Shifting flows of natural gas in South America

May 10, 2017


Author: Kjetil Solbraekke, Head of Rio Office, Rystad Energy

The gas market in South America is somewhat different from the other markets around the world. To a certain degree it is a developed market with cross-country import and export, but it is segmented, relatively small, dominated by NOCs and without very transparent regulations in each country. The region is currently a net importer of gas in the form of relatively expensive LNG. On the other hand, the region has significant undeveloped resources that should have led to self-sufficiency. In this article, we have looked at the current situation in the region and what is likely to happen over the next 5 year period. We are also pointing out some longer term trends that we believe can be prolonged. The short answer is that we believe the gas market in South America will change significantly in this period.

The region in total seems to continue to depend on import of natural gas, however, the different countries are facing very different challenges and opportunities. The total gas production in South America is remarkably stable over the period from 2010 to 2022, and is expected to be fairly stable after 2022 as well. However, as shown in figure 1 the composition is changing quite a lot.

 

 

 

 

 

 

 

 

 


 

 

Production from Trinidad and Tobago is decreasing, while production from Brazil is increasing equally. The current and only exporter of piped gas in the region, Bolivia, is struggling to maintain the production level with current plans. A lot of the gas from Trinidad and Tobago is sold within the region; however, with the majority being LNG, this has little effect on the import situation for the importing countries in South America. Rystad Energy has no concern for limited supply on LNG on a global market. This could indicate that the importers have to go look elsewhere than Trinidad and Tobago to purchase their gas, which could indicate marginally more expensive LNG for these countries. Another important observation is that Argentina is not increasing, but slightly decreasing their gas production. Since we have already discussed Trinidad and Tobago, we will concentrate more on the southern part of the region. This is where you have both piped gas and LNG in the market and where the market in each country is inter connected.

If we look closer at the situation in Bolivia, it shows that Bolivia seems to be in a similar situation as Trinidad and Tobago was a couple of years ago. The production is predicted to go down and the local industry wants to consume more gas domestically, but little new gas has been reported to be developed or discovered. In figure 2 we show the production of gas from Bolivia divided by fields in production, under development and discoveries.

 

 

 

 

 

 

 

 

 


 


 

Unfortunately, there are no new fields being developed in Bolivia and this means that the production is forecast to start decreasing when the production is not any longer limited by the separation capacity, but only depending on the well pressure. Unless new resources are added fast to develop already existing discoveries or to find and develop more natural gas, the production from the portfolio of fields will decline with between 6-7 percent in Bolivia. Bolivia has currently no ability to increase their gas export to neighboring countries, but is more likely to reduce export of piped gas to their neighbors in Argentina, Brazil and Chile.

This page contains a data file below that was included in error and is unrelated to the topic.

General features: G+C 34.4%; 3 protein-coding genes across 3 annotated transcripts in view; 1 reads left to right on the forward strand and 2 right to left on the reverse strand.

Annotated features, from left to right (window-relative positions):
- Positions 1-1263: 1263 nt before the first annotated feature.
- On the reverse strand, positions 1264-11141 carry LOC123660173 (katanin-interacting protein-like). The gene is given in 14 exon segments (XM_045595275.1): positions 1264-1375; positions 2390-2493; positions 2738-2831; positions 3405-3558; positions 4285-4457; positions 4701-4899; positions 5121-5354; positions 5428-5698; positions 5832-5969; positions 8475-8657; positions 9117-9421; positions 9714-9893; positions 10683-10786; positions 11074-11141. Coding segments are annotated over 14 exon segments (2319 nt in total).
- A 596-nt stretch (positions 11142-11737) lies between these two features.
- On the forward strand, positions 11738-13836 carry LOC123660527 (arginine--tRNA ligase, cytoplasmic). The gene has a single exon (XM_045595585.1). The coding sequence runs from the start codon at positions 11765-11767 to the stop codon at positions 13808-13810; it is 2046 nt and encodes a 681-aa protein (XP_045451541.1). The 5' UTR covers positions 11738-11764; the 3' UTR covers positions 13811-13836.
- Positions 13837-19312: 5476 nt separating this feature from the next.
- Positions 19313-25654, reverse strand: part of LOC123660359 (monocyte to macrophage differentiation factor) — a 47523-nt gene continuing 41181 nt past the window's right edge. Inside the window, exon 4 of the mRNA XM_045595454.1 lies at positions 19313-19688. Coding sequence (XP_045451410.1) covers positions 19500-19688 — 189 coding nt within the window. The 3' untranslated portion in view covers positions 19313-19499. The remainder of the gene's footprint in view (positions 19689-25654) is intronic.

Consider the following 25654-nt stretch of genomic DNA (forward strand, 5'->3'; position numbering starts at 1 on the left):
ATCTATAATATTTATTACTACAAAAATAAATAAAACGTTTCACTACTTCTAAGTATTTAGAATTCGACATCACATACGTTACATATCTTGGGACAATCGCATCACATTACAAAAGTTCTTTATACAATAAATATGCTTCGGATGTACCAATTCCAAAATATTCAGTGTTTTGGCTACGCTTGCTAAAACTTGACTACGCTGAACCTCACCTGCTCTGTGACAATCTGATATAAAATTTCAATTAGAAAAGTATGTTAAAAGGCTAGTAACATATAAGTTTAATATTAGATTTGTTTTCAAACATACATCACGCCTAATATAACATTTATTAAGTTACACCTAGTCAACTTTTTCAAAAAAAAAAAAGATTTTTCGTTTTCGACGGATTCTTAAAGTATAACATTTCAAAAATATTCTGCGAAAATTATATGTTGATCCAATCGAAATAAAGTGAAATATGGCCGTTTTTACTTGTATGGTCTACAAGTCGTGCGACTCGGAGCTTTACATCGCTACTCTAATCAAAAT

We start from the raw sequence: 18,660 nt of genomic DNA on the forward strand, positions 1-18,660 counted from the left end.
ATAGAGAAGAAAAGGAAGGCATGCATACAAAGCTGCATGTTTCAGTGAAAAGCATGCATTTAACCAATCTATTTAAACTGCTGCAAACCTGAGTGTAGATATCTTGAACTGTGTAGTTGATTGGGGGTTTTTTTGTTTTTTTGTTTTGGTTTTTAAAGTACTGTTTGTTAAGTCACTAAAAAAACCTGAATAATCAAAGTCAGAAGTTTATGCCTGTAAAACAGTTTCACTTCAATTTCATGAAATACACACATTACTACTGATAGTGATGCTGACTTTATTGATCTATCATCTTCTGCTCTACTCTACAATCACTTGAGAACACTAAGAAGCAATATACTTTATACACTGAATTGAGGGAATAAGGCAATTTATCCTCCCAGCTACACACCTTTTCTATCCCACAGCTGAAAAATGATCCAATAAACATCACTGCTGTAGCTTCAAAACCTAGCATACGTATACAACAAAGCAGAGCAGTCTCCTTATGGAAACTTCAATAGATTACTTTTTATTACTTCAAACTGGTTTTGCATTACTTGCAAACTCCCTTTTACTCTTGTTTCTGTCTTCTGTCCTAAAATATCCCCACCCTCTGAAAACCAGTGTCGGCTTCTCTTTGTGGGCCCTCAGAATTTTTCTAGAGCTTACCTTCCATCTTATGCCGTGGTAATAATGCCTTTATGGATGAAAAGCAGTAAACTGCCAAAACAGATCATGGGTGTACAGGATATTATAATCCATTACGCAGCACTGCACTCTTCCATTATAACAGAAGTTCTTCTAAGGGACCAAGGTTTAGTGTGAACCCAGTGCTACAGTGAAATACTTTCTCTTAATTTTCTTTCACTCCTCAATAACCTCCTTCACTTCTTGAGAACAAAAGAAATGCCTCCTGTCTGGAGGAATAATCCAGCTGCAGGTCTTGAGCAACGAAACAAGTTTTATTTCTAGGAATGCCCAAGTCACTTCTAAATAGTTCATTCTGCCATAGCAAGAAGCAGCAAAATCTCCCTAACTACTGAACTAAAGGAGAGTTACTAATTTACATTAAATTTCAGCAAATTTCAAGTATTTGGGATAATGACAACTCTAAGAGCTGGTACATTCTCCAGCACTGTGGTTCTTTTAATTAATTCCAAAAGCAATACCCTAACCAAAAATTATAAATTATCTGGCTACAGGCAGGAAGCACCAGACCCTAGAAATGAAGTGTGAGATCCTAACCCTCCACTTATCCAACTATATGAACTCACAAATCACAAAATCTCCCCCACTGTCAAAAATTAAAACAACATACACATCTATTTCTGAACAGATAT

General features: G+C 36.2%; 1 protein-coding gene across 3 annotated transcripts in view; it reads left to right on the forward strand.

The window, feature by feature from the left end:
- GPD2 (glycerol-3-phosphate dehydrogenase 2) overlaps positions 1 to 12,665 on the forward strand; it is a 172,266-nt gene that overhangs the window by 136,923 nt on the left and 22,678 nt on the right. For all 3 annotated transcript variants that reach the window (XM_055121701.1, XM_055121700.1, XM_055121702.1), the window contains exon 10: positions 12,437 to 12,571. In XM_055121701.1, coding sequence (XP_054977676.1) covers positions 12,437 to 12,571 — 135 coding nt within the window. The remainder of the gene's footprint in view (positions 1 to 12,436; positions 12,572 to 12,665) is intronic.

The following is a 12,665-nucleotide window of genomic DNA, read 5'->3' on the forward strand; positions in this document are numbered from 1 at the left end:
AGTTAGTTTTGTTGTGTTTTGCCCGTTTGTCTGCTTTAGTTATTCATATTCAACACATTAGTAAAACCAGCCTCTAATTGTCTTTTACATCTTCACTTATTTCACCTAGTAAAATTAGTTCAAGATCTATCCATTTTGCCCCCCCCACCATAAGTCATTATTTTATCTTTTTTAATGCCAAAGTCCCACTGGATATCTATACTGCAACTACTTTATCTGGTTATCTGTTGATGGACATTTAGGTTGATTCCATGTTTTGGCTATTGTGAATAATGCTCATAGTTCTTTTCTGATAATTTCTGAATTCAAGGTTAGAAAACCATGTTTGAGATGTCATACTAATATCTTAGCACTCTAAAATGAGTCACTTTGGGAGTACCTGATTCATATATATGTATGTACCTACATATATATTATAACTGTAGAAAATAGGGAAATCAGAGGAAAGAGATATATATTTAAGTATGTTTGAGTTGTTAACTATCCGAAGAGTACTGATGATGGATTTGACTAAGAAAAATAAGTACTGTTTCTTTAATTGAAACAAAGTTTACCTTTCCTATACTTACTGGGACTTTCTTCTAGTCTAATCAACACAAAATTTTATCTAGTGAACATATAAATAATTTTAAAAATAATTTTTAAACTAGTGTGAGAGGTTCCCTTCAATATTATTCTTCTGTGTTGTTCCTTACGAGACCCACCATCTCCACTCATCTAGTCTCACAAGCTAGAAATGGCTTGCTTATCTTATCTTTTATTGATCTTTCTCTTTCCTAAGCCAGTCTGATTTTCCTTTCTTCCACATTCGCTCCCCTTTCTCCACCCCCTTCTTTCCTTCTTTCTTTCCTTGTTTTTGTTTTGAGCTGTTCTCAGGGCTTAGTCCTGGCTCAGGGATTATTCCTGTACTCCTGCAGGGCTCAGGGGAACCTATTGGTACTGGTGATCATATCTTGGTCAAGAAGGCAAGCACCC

Many turn their eyes to Argentina and Vaca Muerta. This great shale and tight gas region should be able to supply both Argentina and perhaps replace Bolivia as a local gas exporter of piped gas in the region. The Vaca Muerta has a huge potential, however there are two important issues to remember. One is that conventional gas production in Argentina is on decline, this is not a new trend and is expected to continue. See in figure 3 how the expected production of natural gas in Argentina is forecasted to decline even with significant increase in the unconventional gas production.

 

 

 

 

 

 

 

 

 

 

 



 

The second issue is that developing gas production from Vaca Muerta takes time. Lack of equipment and infrastructure (i.e., roads, rails and pipe for especially water) means that the resources in Vaca Muerta will take time to be developed. It will certainly not cover the local gap in Argentina and not in the region within any reasonable timeframe either.

We know the gas production in Chile is fairly limited, so we have to turn to Brazil and the significant volumes expected to be produced associated with the oil volumes from the pre-salt fields. In figure 2 we see the gas production in Brazil divided by gas from the pre-salt fields and the rest.

 

 

 

 

 

 

 

 

 

 

 

 

 

Brazil is expected to nearly double their gas production over the next 5 years, and we believe this trend has a chance to be prolonged for some more years. The gas from the pre-salt is associated gas, which means it comes as a fixed portion of the oil being produced from the same fields. The gas might be re-injected in some reservoirs for some time and will also be used as fuel for the many FPSOs producing in the pre-salt. However, the pre-salt gas represents a huge economic opportunity for Brazil and should be collected and made commercially available in the market.